Help for making changes to lose weight
Knowing what causes weight gain and weight loss does not lead to permanent weight loss. That is the sad fact that leaves many hopeless about losing weight. In “Improving Cardiovascular health with Motivational Interviewing” (M. Van Nes and J. Sawatzky, Journal of the American Academy of Nurse Practitioners, 2010, 654-659), it is noted that the traditional method of giving advice to change behavior rarely leads to sustained behavior change. In fact, such advising may actually decrease the changes of behavior changes. This article taps into the wisdom of the Transtheoretical Model for Health Promotion (J. Prochasky and C. DiClemente), in which individuals that need to make behavior changes are classified on a continuum with one end being not even appreciating the need for change, then listening, all the way through wanting to change, doing it and then maintaining the change for good. The article authors note statistics that some two-thirds of people that need to make a behavioral change are in one of the first two stages and often stay there.
In Big Fat Crisis, by Deborah Cohen, M.D. MPH (Philadelphia, PA: Nation Books, 2014), the barrage of processed foods available at grocery stores, fast food restaurants and numerous other places, overwhelms our self-control. The advertising that promotes these foods is meant to lure us, and avoiding those is also smart. Dr. Robert Lustig, author of Fat Chance (New York, NY: Penguin Group, 2012) writes about changing one’s food environment to stop the hormonal abnormalities that drive overeating. He encourages a high fiber diet to increase fullness and satiety, eating breakfast and include protein if possible, avoiding processed foods and especially sugar, and exercising. But, as he wisely notes, don’t look to exercise to lose pounds but to improve your health (and that is hopefully what you are primarily after, right?).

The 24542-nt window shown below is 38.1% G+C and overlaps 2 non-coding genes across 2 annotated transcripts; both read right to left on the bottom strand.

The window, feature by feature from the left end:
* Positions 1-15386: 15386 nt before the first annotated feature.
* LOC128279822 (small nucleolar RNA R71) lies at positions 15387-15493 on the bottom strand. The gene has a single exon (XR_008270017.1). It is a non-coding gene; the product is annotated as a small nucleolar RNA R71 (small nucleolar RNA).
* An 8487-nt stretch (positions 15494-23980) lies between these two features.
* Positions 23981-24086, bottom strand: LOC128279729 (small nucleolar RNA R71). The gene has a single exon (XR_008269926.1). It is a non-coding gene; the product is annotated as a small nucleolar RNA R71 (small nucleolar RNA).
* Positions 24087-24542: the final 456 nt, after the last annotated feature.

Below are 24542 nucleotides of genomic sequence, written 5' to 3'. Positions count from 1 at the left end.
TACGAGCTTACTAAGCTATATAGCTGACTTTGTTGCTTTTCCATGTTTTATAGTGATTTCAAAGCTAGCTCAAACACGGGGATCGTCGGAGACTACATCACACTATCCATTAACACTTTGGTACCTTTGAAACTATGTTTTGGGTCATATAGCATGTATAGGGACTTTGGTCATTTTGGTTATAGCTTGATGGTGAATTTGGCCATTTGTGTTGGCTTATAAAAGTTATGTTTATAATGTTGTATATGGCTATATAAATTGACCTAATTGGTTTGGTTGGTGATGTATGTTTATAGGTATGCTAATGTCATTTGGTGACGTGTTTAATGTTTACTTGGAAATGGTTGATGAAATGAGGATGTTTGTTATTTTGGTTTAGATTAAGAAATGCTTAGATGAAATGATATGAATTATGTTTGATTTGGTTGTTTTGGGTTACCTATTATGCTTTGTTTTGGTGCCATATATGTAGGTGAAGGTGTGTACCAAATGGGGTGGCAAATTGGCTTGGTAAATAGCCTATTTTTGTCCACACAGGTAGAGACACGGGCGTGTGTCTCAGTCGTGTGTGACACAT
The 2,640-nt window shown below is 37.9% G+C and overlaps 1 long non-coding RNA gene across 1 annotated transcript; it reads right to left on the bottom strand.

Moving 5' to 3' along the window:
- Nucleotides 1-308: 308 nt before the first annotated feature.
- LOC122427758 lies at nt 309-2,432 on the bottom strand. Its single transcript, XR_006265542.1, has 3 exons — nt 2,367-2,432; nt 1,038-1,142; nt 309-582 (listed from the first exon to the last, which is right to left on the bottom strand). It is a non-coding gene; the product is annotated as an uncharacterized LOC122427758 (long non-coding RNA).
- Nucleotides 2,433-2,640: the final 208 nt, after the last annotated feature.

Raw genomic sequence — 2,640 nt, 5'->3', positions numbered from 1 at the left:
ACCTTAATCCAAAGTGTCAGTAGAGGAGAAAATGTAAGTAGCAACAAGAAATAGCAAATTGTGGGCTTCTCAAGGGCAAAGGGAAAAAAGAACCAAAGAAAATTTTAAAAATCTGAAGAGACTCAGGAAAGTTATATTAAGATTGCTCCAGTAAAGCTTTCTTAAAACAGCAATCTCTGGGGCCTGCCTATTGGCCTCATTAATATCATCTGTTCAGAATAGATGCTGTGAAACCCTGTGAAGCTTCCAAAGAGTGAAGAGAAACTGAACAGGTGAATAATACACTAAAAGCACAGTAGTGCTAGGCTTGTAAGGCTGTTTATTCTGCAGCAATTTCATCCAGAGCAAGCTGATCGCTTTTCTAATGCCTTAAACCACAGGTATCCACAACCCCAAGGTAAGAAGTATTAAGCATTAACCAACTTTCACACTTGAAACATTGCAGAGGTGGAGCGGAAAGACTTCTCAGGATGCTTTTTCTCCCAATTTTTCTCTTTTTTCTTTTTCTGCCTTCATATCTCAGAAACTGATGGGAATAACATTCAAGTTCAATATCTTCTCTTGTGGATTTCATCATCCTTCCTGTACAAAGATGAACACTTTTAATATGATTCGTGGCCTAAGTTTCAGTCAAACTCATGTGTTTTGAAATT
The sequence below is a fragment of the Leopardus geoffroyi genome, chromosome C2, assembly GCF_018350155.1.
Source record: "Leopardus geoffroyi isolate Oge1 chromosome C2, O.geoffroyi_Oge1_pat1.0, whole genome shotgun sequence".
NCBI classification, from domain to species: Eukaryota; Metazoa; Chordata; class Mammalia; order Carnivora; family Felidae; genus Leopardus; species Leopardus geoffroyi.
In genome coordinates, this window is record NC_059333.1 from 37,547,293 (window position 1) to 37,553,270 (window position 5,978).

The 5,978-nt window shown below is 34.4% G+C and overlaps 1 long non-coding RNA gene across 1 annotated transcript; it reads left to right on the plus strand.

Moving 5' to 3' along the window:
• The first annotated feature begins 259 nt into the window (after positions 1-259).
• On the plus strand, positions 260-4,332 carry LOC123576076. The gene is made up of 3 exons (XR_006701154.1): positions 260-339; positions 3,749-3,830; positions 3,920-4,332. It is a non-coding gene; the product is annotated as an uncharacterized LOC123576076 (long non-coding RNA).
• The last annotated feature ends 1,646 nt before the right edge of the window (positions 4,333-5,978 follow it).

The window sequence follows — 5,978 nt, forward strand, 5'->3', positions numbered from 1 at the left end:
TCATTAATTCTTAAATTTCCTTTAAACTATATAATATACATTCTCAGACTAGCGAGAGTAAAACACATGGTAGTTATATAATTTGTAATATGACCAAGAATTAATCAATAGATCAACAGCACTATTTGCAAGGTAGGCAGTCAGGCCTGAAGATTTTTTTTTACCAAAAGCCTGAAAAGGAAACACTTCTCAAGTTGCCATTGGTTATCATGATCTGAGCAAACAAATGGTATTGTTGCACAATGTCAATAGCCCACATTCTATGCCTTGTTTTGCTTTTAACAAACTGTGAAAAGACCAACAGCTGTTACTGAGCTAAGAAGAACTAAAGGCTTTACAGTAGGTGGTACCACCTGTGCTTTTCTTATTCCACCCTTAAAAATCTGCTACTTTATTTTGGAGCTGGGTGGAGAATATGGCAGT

So, this is the what is needed: decide to make the change (I assume most of the readers of this blog article are at least approaching this point to even be reading this article). Next, plan what you’ll need to do to make the changes such as avoiding restaurant meals, cutting out soft drinks, eating lots of fiber, staying away from processed foods, going to the Farmer’s market for locally grown fruits and vegetables, etc. YOU CAN DO IT. Set a date for starting, and if you trip and fall off your diet/new lifestyle, start back on your healthy diet the next day. One mistake does not equal failure by any means.
If it is easier to make the changes more gradually, do so! And remember that increasing fiber too quickly can create some gastrointestinal problems so introduce it slowly. I recommend oatmeal with ground flax, bran, and berries. Also, vegetables throughout the day. Avoid juice because they have carbohydrates without the essential fiber. And please, please, dear reader, do what you can to decrease stress because this nasty response can lead to high cortisol levels. As Dr. Lustig notes, exercise, even 15 minutes a day of walking, can lower cortisol levels.
All of this is hard work but these changes including regular exercise can go very far in losing weight, keeping it off and avoiding many chronic diseases. And it is worth it, isn’t it? This is not meant to replace the care of your primary health care provider.